honey2The Pacific Center for Isotopic and Geochemical Research is analyzing analysing honey from hives throughout the Lower Mainland, working in collaboration with Hives for Humanity, a non-profit organization in the Downtown Eastside that encourages community connections through beekeeping.

Researchers at PCIGR have been working on determining the concentrations of trace metals (e.g., lead, zinc, arsenic, copper and cadmium) in these challenging organic samples. The lab results show that the urban honey produced by Hives for Humanity is entirely safe for human consumption.

The research team is alsPCIGRo measuring the Pb isotopic composition of the honey to track the sources of these metals and potential pollutants. Because bees forage in a three-kilometer radius, each hive represents a tiny sample of the local environment. As such, the results help to monitor air quality and identify various sources of pollution in Metro Vancouver. In the long-term, the study will also help establish a baseline of metal distribution across the Lower Mainland.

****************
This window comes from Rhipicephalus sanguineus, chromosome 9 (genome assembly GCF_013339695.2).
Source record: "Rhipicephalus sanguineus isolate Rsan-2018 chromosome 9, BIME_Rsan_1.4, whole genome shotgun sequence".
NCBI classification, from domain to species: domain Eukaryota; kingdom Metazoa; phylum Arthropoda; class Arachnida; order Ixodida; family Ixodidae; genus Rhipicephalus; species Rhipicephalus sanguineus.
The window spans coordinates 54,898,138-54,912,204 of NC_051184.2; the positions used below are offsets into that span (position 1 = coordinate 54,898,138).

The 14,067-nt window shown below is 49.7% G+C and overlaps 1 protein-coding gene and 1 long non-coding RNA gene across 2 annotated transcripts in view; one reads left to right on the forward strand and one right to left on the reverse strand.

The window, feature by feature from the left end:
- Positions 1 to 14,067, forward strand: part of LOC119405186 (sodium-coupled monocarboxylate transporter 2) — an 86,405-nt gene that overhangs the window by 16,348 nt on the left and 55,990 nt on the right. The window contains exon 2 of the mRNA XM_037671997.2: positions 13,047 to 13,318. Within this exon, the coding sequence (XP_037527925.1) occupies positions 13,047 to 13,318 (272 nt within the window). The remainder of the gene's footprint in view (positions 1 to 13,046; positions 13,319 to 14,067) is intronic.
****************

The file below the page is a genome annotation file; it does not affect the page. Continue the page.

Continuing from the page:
The honey study has just been showcased in a feature article and video by UBC Science, “A Sweet Chemical Analysis”:

Postdoctoral opportunity with MAGNET and Nu Instruments

We are seeking a postdoctoral fellow to join our dynamic and rapidly growing network of leading scientists, industry partners and state-of-the-art analytical laboratories across Canada.  The Multidisciplinary Applied Geochemistry Network (MAGNET) is an NSERC-funded industrial stream Collaborative Research and Training Experience (CREATE) program devoted to addressing global challenges in geochemistry. Nu Instruments Ltd. (UK) is a high technology manufacturing company specializing in the design and manufacture of high precision mass spectrometers.

MAGNET-Nu Instruments fellow sought for the following research project: Optimizing Fe isotope analyses by ICP-MS

The successful candidate of this one-year postdoctoral project will be based at PCIGR’s nUBC facility and utilise the clean labs and the Nu Plasma 1700 and Nu Plasma II for initial testing of the measurements of the Fe standards/samples, and visit the Nu factory to analyse these on the prototype Sapphire instrument.  This project will serve as validation and promotion for the new Sapphire collision/reaction cell MC-ICP-MS and may have profound implications for the way in which we measure stable Fe isotopes in igneous and economic geochemistry.

The deadline to apply is March 22nd, 2017.  Please consult the MAGNET website for project descriptions and application instructions.